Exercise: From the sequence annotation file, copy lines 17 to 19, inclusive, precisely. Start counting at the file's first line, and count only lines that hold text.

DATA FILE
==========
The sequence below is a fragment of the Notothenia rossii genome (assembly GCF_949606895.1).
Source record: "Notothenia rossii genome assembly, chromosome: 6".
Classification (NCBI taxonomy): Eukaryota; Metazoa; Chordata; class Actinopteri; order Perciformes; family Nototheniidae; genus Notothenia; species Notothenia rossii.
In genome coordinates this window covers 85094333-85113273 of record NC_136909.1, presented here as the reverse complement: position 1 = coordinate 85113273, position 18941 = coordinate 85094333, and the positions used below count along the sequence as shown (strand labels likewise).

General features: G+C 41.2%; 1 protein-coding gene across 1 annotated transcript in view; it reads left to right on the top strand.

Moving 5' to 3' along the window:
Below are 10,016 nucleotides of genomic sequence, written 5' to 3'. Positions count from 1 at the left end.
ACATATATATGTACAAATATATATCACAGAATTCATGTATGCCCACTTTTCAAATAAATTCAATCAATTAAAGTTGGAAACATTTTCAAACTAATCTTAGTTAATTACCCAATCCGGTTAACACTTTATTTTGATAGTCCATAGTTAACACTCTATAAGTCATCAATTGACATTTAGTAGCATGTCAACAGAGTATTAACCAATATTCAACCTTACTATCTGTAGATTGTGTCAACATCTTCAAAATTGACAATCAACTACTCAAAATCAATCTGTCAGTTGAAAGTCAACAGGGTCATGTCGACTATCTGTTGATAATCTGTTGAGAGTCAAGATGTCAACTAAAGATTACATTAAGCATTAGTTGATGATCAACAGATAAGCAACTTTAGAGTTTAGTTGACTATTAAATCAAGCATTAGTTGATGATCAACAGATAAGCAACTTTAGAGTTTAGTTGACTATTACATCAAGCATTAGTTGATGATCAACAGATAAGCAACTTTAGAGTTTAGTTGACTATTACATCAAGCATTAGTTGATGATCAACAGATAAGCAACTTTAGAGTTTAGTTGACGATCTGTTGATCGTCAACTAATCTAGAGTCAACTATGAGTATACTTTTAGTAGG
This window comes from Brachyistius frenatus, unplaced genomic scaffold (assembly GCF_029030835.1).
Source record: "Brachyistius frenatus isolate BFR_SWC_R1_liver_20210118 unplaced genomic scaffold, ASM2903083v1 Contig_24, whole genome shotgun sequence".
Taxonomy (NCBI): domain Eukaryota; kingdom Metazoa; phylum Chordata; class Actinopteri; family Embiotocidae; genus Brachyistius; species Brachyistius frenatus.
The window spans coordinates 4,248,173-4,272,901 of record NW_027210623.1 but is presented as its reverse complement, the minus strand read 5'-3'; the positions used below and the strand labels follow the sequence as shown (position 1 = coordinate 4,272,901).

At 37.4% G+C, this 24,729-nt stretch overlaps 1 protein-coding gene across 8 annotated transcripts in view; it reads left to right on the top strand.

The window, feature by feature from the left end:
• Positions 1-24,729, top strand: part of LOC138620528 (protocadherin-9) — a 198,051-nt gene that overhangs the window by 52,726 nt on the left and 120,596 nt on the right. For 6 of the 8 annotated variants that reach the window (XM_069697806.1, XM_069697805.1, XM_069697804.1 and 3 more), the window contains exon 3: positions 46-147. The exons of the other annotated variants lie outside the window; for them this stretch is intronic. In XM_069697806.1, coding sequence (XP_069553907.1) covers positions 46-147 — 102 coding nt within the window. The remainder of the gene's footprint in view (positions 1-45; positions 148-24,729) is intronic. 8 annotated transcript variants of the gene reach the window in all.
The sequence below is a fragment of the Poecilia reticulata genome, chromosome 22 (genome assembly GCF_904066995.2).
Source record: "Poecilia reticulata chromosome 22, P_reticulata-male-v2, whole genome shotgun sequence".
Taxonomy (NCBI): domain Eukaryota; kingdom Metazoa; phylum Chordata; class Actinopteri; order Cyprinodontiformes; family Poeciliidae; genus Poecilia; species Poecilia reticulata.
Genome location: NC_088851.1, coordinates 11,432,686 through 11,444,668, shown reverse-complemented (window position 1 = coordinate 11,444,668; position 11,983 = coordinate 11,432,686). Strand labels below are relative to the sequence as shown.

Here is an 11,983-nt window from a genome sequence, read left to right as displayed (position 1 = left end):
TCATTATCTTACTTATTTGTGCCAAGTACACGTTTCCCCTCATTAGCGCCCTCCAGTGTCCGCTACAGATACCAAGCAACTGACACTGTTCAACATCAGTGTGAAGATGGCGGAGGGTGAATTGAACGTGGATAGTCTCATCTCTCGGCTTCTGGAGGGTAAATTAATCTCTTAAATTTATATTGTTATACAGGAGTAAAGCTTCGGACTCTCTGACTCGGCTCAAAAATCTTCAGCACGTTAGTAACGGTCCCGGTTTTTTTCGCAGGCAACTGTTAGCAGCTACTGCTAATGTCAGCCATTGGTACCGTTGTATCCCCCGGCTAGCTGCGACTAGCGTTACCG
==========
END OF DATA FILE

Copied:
Source record: "Poecilia reticulata chromosome 22, P_reticulata-male-v2, whole genome shotgun sequence".
Taxonomy (NCBI): domain Eukaryota; kingdom Metazoa; phylum Chordata; class Actinopteri; order Cyprinodontiformes; family Poeciliidae; genus Poecilia; species Poecilia reticulata.
Genome location: NC_088851.1, coordinates 11,432,686 through 11,444,668, shown reverse-complemented (window position 1 = coordinate 11,444,668; position 11,983 = coordinate 11,432,686). Strand labels below are relative to the sequence as shown.